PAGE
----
By Shamonique Murray
Oseyi and the Masqueraders is a coming of age story of a 10-year-old boy growing up in the remote village of Colihaut, Dominica, who finally comes face to face with his fear of a group of masqueraders called the Bann Mové. In a humorous yet authentic delivery, Director, Alwin Bully, and Producers, Anita Bully and Romola Lucas, present a story of cultural pride, ancestral reverence, and dutiful lineage.
The short-film screening took place on the sold-out opening night of CaribbeanTales International Festival ‘19, at Toronto’s Royal Cinema.
“The tradition of Bann Mové was dying out very fast. Before the film, there were two or three members dressed in Bann Mové costume. After the film, at this year’s carnival, there were 150,” says Alwin Bully, when asked what motivated him to write the screenplay.
‘Alwin Bully’ is a name that rings out in Dominica, with the same reverence for the Bann Mové, emulated in this story. The native Dominican, was the Department of Culture’s first Director as its Founder, and he is also the mastermind artist behind the county’s distinctive flag.
During a time when the tradition of Caribbean Carnival is becoming increasingly commercialized, the story of Oseyi and the Masqueraders is the perfect reminder of why customs need to be both evolved and honoured. Part of this honour was portrayed on film by Bully, casting village performers for the most part, rather than professional actors.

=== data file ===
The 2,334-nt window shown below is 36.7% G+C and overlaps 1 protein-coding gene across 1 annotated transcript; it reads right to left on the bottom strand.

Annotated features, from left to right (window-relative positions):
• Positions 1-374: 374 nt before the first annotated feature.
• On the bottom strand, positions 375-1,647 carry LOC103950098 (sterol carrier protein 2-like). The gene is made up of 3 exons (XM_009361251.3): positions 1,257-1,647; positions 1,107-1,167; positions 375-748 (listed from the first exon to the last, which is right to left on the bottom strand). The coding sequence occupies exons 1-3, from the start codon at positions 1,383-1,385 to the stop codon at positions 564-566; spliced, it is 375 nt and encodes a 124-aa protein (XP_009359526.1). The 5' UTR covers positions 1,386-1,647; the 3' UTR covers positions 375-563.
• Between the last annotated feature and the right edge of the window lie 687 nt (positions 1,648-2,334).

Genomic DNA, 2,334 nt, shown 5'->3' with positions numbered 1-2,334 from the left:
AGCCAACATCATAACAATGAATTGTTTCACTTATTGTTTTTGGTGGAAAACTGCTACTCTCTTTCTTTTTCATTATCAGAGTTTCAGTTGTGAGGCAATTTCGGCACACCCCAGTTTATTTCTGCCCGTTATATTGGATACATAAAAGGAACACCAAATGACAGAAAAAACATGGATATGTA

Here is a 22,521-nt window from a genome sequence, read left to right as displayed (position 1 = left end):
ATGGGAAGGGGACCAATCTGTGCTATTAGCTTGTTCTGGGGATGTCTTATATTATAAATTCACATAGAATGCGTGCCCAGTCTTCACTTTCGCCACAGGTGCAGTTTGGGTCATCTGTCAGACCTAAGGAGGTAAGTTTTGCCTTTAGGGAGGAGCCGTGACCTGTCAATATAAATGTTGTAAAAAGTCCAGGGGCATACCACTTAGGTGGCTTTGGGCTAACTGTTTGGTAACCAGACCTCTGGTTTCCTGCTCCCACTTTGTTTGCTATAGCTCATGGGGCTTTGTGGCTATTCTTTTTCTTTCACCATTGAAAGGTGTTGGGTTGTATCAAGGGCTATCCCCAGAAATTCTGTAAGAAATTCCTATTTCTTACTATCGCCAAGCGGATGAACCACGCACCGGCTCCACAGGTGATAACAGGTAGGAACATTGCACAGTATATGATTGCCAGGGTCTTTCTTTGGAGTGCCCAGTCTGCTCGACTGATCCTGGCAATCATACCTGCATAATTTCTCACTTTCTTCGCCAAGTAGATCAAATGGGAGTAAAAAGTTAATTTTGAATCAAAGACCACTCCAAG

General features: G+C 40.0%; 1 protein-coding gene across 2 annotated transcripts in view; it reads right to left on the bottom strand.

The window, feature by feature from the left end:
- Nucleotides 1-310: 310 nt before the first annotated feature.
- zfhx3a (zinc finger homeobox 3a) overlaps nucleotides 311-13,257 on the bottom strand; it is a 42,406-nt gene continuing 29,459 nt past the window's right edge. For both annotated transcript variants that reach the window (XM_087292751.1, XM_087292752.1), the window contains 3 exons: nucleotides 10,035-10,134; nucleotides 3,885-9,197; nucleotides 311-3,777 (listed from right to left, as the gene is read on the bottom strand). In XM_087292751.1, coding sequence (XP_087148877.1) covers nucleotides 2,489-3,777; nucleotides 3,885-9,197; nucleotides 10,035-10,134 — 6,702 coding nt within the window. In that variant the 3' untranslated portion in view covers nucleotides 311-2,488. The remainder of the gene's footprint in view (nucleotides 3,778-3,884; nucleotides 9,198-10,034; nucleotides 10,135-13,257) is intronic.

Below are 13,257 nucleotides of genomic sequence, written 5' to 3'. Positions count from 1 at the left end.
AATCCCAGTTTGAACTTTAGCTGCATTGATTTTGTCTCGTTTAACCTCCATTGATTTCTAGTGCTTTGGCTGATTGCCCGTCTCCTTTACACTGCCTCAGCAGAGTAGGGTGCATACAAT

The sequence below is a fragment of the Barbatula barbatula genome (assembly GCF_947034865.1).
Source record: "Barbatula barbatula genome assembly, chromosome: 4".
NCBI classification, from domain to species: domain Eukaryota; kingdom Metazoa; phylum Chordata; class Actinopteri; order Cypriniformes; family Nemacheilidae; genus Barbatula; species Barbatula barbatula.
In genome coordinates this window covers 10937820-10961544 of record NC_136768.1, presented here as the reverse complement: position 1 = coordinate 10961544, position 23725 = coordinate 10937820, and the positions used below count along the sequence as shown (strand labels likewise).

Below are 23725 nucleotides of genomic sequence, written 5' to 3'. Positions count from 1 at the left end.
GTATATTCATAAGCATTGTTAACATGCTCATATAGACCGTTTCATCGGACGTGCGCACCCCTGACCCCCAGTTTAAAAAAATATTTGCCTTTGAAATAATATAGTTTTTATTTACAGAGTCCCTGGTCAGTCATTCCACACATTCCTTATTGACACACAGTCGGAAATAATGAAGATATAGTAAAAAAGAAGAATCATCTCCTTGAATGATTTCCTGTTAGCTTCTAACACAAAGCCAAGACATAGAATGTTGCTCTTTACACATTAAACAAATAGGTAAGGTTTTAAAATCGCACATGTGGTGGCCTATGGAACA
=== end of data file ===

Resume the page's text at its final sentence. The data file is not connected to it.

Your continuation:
Except for veteran Jamaican actress, Leone Forbes, all characters in the film are some of Dominica’s most talented village performers. Producer, Anita Bully, shared that directing non-actors was a challenge along with gathering funds to complete the project, but these hurdles did not entirely translate onto the screen. Cinematographer, Yaphet Jackman’s, skillful use of low angle shots along with the extensive editing by UNITE, combined to deliver a film that really focused on substance and a symbolic storyline.
The story is relatable for many Caribbean people who were often taught to be leery of Carnival and its masqueraders, without ever knowing the significance of the tradition. Oseyi and the Masqueraders digs into the underbelly of this generational fear by exposing the unspoken taboo and symbolizing it through a child’s eyes. As Oseyi, played by Pacquette Langlais, faces his fear, guided by his comical sidekick and cousin, Tamika, played by Shernilla John Paul, viewers experience the rich roots of what many today take as frivolous debauchery. Behind the rites of passage experience of the Bann Mové, looms family secrets that expose unfaced grief and pain, both unexpected by Oseyi and viewers.
The fact that the cast are village performers only enriched the authenticity of the dancing done to the distinct drumming and accordion bands of Dominica. Their inclusion in the film and the subsequent increase of Bann Mové representation during Dominica’s 2019 Carnival, bring to light an idea to build upon what has already been done by our ancestors, rather than to forget their feats entirely. Could Bully be onto something? This may be an experiment for all Caribbean Carnivals to expound on for the 2020 season.
*Editor’s note: This film was originally screened at the CaribbeanTales International Film Festival ‘19.